The Hamilton Watch Company came into existence in 1892. The name Hamilton was selected to honor Andrew Hamilton, original owner of the site of Lancaster. Hamilton was granted the land by William Penn’s heirs and is credited with founding the city of Lancaster with his son James.
Companies preceding the Hamilton Watch Co. on the factory site were: the Adams and Perry Company, founded in 1874; the Lancaster Watch Co., founded un 1877 as a result of an infusion of capital and the reorganization of Adams and Perry; and the Keystone Watch Co., the result of yet another reorganization.
The Hamilton Watch Co. was founded by merging Keystone with the Illinois-based Aurora Watch Co. The factory opened in the summer of 1892 after machinery from Aurora was moved to Lancaster. By 1893 the plant was enlarged with the addition of a new “East Wing”. Charles D. Rood and Henry J. Cain represented the Aurora interests and joined the company at this time.
Starting with the first Hamilton watch movement, designed by Henry J. Cain in 1892, the company had manufactured 143 distinct and separate grades of watch movements by 1967. The first Hamilton watch was a large railroad model manufactured to meet the specifications of the Time Inspection Rules established by the railroad. By the turn of the century Hamilton’s product was widely known as the “The Railroad Timekeeper of America.”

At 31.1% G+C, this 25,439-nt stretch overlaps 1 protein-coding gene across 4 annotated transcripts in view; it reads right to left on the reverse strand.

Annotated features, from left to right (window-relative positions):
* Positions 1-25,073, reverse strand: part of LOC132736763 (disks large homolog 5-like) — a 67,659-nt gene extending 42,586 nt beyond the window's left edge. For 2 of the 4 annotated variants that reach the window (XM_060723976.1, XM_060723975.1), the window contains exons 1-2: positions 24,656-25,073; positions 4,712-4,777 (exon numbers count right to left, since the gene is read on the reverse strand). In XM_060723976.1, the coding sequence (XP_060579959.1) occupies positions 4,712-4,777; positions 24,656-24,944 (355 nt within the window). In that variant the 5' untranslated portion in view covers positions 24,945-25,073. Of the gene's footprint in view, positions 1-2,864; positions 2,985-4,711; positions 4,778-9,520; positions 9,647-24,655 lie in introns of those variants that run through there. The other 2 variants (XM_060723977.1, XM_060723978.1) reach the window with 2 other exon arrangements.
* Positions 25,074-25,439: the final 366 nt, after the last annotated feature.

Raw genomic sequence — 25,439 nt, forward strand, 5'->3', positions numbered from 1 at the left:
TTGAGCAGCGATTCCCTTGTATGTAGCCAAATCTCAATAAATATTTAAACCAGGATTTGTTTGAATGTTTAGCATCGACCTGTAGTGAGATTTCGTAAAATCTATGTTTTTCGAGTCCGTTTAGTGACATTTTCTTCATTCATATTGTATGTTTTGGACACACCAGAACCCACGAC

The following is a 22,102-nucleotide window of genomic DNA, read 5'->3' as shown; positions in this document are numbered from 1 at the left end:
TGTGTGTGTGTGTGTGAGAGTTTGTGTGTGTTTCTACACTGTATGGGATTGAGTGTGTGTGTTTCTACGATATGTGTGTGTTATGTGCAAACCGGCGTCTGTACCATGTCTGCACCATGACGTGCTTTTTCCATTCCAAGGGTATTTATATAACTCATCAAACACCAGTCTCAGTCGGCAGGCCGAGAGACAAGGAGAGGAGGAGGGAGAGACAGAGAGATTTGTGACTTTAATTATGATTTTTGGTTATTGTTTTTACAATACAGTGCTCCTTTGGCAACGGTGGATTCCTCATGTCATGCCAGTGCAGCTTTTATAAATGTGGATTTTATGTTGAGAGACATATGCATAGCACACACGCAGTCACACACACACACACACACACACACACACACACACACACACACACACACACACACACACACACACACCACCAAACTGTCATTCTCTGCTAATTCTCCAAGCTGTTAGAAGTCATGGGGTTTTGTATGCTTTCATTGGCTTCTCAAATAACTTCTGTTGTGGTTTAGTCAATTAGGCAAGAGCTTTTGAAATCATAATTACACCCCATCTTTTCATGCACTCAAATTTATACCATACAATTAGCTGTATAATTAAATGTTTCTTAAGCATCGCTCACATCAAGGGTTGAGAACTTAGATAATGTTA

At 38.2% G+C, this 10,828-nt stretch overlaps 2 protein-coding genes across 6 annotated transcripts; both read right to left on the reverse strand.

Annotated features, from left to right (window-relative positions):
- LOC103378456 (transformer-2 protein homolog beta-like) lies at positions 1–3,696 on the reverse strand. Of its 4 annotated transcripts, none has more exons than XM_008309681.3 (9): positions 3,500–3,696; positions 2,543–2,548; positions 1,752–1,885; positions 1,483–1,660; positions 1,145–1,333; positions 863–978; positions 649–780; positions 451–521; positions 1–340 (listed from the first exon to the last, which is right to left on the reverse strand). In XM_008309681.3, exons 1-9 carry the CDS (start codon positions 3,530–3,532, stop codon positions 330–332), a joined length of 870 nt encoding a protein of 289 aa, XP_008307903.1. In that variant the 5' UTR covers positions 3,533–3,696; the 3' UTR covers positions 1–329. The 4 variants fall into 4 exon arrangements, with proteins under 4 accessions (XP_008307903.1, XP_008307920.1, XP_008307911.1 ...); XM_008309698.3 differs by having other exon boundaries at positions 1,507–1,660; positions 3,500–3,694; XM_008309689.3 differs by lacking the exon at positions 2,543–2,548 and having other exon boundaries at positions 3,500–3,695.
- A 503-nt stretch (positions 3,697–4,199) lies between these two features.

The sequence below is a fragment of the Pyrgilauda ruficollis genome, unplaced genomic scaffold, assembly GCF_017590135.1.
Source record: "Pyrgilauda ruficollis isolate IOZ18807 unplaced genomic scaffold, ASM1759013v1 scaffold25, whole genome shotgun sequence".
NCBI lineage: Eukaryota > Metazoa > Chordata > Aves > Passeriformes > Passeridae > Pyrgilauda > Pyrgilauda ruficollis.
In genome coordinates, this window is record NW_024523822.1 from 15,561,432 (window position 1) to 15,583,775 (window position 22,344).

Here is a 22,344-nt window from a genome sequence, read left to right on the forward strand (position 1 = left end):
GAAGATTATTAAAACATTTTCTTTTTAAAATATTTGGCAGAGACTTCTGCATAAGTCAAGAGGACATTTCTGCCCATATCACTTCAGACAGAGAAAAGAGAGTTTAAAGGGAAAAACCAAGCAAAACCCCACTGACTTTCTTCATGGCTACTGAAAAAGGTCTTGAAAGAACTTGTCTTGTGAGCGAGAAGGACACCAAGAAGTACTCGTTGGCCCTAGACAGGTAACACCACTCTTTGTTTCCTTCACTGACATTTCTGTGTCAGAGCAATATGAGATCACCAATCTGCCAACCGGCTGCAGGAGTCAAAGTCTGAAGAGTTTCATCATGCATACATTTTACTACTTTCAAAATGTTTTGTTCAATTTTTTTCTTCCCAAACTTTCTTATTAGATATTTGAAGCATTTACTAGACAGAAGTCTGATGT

Prior to 1909 Hamilton sold uncased watch movements exclusively. After 1909 the company converted to a completely cased line and expanded to include dress watches for men and women. The million dollar mark in sales was reached in 1911; the pre-Depression peak occurred in 1929 with sales of $5,769,000. The 1932 Depression sales figure of $1,558,000 contrasts sharply with the mid-60s sales of $55,000,000.
During WWI American soldiers found the small wristwatch a much greater convenience than pocket timepieces. This trend caused a shift in American watch production, with a new emphasis on marketing wristwatch models for both men and women.
Hamilton purchased the Illinois Watch Co. in 1928. Goodwill and trademarks of the E. Howard Watch Co. were acquired by Hamilton in 1931. Hamilton produced small quantities of watches under this brand name.
The chronometer is a portable timepiece of extreme accuracy used for navigation at sea. Before WWII such instruments were only made abroad. With the onset of WWII, the Navy needed chronometers in great quantities, and the Hamilton chronometer was delivered to the Navy in February 1942. During the next year, Hamilton production increased to 500 chronometers per month—an amazing achievement and a triumph of American enterprise.
In January 1957, Hamilton introduced the world’s first electric wristwatch an industry breakthrough. Powered by a tiny 1-1/2 volt battery guaranteed to run the watch for more than a year, the new watch completely eliminated the need for a mainspring.
The Hamilton Watch Co. has the distinction of being the one American watch company to survive world competition well into the 20th century. The efforts an talents of Hamilton management and employees combined to create products of very high quality that are appreciated today by collectors all over the world.